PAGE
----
Aquarium Salt
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Aquarium Salt

This is a discussion on Aquarium Salt within the Beginner Freshwater Aquarium forums, part of the Freshwater Fish and Aquariums category; --> I work at Petco, and we have cups of aquarium salt sitting in the tanks at all times with a little note on it ...

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Old 03-19-2011, 04:55 PM   #1
 
Cornelius1208's Avatar
 
Question Aquarium Salt

I work at Petco, and we have cups of aquarium salt sitting in the tanks at all times with a little note on it that says "Petco uses and recommends aquarium salt!", but I don't really like it. I have never been a fan of aquarium salt, but I was thinking to myself that maybe I just don't know enough about it. I was wondering if the people of the forum could tell me the pros and cons of using aquarium salt, and if it can be detrimental to fish who are strictly from fresh waters and to invertebrates such as snails. Please help me help my customers!
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Old 03-20-2011, 12:38 AM   #2
 
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Aquarium salt is used for 2 main things...
1- to aid in the assistance of treating ich along with raised temps
2- for fish who like it such as mollies and guppies and a lot of cichlids.

Aquarium salt can be deadly to fish as it is sodium chloride... if you google sodium chloride you can read about what that stuff can do.

There are a few members on here who I know can go into great detail on this.

And yes, snails can easily be killed with this stuff.

Last edited by LasColinasCichlids; 03-20-2011 at 12:43 AM.. Reason: added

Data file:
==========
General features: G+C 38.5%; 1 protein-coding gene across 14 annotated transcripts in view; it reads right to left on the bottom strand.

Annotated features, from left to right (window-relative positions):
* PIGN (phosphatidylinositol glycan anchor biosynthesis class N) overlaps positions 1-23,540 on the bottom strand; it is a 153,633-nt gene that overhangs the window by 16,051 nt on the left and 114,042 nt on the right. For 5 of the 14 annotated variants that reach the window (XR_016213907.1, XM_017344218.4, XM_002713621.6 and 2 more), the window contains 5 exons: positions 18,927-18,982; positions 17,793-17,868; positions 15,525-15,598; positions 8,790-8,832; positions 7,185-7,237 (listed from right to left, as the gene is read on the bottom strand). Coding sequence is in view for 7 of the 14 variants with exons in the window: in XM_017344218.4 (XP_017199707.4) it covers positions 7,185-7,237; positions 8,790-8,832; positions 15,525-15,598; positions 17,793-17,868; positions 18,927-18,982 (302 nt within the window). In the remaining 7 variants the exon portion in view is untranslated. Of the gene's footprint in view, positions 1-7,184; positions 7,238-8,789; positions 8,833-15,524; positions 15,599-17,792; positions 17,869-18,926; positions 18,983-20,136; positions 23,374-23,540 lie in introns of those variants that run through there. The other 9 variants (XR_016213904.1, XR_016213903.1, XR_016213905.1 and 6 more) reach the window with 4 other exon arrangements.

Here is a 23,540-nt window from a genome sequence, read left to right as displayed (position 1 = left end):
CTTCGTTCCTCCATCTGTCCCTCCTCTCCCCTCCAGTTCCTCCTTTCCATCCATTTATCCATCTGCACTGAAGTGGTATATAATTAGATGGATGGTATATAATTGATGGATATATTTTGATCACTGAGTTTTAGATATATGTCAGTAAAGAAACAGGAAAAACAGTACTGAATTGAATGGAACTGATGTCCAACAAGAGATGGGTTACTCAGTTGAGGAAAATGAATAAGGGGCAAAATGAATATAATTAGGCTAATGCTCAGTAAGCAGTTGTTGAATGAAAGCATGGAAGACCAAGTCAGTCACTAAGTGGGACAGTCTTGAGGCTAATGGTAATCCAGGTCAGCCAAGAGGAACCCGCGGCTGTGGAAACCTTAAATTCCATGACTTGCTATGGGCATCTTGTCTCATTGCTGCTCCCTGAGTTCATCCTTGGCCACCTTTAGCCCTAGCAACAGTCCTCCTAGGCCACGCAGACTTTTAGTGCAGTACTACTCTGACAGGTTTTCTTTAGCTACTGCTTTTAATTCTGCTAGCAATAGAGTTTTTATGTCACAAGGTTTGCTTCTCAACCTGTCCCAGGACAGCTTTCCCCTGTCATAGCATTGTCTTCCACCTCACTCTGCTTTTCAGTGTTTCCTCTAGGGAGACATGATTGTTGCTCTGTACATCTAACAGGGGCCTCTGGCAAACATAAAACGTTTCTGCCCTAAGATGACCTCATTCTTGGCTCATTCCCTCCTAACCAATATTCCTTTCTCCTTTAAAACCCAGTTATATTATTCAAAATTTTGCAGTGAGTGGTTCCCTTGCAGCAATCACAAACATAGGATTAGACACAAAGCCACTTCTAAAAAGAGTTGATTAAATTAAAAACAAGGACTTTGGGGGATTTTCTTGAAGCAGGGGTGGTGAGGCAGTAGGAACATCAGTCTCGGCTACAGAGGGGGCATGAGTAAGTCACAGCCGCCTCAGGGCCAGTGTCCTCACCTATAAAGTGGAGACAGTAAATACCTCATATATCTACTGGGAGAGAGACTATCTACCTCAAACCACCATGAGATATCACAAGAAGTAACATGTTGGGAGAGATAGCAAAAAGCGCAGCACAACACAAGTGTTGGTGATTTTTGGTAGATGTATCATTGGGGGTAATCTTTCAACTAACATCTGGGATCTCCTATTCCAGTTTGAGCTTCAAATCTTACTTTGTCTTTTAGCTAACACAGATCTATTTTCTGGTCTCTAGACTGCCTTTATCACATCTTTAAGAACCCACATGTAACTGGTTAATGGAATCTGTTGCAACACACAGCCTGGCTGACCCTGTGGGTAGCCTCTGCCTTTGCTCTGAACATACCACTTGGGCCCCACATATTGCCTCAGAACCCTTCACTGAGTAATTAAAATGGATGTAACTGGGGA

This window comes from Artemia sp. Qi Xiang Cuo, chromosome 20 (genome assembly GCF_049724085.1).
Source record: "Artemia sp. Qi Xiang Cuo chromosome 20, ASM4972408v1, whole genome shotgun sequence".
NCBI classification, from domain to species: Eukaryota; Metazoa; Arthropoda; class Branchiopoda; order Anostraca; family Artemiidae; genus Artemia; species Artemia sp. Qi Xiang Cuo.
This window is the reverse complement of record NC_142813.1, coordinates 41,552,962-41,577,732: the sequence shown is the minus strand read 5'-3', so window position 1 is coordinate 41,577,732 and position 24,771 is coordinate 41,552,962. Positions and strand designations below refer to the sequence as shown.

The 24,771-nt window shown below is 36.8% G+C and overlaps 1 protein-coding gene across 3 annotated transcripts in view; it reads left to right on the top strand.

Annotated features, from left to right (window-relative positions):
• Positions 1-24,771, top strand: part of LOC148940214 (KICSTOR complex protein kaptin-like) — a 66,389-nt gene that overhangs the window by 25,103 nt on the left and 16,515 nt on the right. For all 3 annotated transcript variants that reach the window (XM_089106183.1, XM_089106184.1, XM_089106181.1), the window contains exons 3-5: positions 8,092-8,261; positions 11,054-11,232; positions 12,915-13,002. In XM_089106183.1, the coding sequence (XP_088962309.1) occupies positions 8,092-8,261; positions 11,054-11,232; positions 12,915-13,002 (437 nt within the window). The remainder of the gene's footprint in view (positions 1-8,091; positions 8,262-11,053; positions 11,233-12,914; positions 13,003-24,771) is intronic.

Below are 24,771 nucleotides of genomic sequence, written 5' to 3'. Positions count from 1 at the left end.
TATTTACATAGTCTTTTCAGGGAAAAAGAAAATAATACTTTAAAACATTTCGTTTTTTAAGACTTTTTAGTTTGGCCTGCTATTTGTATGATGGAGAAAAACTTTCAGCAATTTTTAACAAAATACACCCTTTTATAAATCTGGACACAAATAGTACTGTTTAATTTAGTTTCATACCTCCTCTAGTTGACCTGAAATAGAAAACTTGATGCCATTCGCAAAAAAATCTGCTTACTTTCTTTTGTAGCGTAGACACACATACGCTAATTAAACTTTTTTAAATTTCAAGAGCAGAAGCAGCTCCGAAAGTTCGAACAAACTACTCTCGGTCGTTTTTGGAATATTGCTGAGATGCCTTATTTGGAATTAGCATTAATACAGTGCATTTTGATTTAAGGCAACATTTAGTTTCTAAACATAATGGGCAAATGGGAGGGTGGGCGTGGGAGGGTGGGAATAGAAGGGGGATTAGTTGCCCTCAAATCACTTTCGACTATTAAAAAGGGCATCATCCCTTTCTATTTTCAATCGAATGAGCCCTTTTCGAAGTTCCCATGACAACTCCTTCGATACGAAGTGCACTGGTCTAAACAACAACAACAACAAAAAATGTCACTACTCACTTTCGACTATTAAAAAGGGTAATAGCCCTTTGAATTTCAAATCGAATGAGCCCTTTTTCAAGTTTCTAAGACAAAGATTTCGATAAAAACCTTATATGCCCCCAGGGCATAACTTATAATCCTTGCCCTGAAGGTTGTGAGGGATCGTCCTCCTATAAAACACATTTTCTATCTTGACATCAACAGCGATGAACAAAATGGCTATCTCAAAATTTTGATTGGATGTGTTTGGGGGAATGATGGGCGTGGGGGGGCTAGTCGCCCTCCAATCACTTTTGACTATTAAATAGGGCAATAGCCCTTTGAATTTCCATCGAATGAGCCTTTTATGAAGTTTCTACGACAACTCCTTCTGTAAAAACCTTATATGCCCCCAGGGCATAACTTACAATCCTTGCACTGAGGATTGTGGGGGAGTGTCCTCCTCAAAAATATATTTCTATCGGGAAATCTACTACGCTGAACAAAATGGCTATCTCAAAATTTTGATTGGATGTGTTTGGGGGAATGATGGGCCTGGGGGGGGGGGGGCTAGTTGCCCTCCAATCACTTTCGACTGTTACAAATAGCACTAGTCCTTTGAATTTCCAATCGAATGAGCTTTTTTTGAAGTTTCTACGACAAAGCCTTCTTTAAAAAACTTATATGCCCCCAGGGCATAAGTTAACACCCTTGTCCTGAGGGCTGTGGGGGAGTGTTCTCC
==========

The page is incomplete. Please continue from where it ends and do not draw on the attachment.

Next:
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Old 03-20-2011, 04:21 AM   #3
 
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Quote:
Originally Posted by LasColinasCichlids View Post
There are a few members on here who I know can go into great detail on this.
Unfortunately, that is not me. However, I have heard that aquarium salt overtime is bad for the fish, and ruins any chance of a good effect if the fish were to be injured, or get ich, as mentioned in the previous post.

Some fish do prefer a little bit of salt. I am Ok with puffers, mollies, platies (although it is just fine without it, maybe better), some species of african cichlids, monos (young monos, but older ones need a brackish setup), "dragon fish" aka prehistoric goby, etc,. However, I do not appreciate Petco using aquarium salts on many of the species I didn't list. Especially snails and corydoras.

I think it is just something that makes Petco's fish less likely to get a diesase (but I could be wrong, it may not have that effect long-term), and also an attempt to get people to buy their aquarium salts. I just don't think it is right for most of the fish there.

I do occasionally use aquarium salts (made for freshwater, not talking about my saltwater) from time to time. Not very often, but it is a good thing to have ready. Very useful if not mis-used.